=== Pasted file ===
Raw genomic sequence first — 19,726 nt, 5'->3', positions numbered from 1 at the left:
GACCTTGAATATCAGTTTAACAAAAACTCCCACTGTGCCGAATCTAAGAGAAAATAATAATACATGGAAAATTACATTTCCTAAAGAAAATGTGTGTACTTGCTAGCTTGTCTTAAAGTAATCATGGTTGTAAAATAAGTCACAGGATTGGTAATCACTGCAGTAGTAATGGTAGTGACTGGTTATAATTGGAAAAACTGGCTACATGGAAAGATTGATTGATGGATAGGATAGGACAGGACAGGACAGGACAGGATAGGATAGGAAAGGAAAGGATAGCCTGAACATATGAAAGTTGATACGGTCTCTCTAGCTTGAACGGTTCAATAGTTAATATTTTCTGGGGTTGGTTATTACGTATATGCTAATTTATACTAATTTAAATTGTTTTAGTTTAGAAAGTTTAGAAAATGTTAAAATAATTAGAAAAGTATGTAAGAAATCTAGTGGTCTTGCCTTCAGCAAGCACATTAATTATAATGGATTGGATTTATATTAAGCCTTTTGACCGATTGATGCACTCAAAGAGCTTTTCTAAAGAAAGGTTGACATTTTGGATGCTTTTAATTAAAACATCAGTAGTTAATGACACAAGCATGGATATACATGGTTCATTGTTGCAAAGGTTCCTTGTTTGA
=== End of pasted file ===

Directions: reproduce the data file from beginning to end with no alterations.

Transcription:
Raw genomic sequence first — 19,726 nt, 5'->3', positions numbered from 1 at the left:
GACCTTGAATATCAGTTTAACAAAAACTCCCACTGTGCCGAATCTAAGAGAAAATAATAATACATGGAAAATTACATTTCCTAAAGAAAATGTGTGTACTTGCTAGCTTGTCTTAAAGTAATCATGGTTGTAAAATAAGTCACAGGATTGGTAATCACTGCAGTAGTAATGGTAGTGACTGGTTATAATTGGAAAAACTGGCTACATGGAAAGATTGATTGATGGATAGGATAGGACAGGACAGGACAGGACAGGATAGGATAGGAAAGGAAAGGATAGCCTGAACATATGAAAGTTGATACGGTCTCTCTAGCTTGAACGGTTCAATAGTTAATATTTTCTGGGGTTGGTTATTACGTATATGCTAATTTATACTAATTTAAATTGTTTTAGTTTAGAAAGTTTAGAAAATGTTAAAATAATTAGAAAAGTATGTAAGAAATCTAGTGGTCTTGCCTTCAGCAAGCACATTAATTATAATGGATTGGATTTATATTAAGCCTTTTGACCGATTGATGCACTCAAAGAGCTTTTCTAAAGAAAGGTTGACATTTTGGATGCTTTTAATTAAAACATCAGTAGTTAATGACACAAGCATGGATATACATGGTTCATTGTTGCAAAGGTTCCTTGTTTGA